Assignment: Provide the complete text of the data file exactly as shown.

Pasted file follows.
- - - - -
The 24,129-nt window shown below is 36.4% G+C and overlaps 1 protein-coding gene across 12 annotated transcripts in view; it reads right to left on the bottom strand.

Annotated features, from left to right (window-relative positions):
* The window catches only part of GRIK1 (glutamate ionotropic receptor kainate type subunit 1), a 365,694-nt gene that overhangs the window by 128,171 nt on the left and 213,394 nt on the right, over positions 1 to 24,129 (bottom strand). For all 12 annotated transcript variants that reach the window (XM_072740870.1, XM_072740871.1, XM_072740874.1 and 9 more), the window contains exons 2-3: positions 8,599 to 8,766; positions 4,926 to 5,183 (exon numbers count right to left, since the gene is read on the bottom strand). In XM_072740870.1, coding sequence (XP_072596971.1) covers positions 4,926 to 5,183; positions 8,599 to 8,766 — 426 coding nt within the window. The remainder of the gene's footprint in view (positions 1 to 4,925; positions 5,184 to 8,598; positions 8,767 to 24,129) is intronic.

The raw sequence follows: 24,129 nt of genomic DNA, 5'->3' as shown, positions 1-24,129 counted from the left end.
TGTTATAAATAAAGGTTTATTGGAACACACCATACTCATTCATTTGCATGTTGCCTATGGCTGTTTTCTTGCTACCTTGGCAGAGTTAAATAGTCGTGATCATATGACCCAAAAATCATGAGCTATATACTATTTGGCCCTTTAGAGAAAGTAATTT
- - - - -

The 24,129-nt window shown below is 36.4% G+C and overlaps 1 protein-coding gene across 12 annotated transcripts in view; it reads right to left on the bottom strand.

Annotated features, from left to right (window-relative positions):
* The window catches only part of GRIK1 (glutamate ionotropic receptor kainate type subunit 1), a 365,694-nt gene that overhangs the window by 128,171 nt on the left and 213,394 nt on the right, over positions 1 to 24,129 (bottom strand). For all 12 annotated transcript variants that reach the window (XM_072740870.1, XM_072740871.1, XM_072740874.1 and 9 more), the window contains exons 2-3: positions 8,599 to 8,766; positions 4,926 to 5,183 (exon numbers count right to left, since the gene is read on the bottom strand). In XM_072740870.1, coding sequence (XP_072596971.1) covers positions 4,926 to 5,183; positions 8,599 to 8,766 — 426 coding nt within the window. The remainder of the gene's footprint in view (positions 1 to 4,925; positions 5,184 to 8,598; positions 8,767 to 24,129) is intronic.

The raw sequence follows: 24,129 nt of genomic DNA, 5'->3' as shown, positions 1-24,129 counted from the left end.
TGTTATAAATAAAGGTTTATTGGAACACACCATACTCATTCATTTGCATGTTGCCTATGGCTGTTTTCTTGCTACCTTGGCAGAGTTAAATAGTCGTGATCATATGACCCAAAAATCATGAGCTATATACTATTTGGCCCTTTAGAGAAAGTAATTT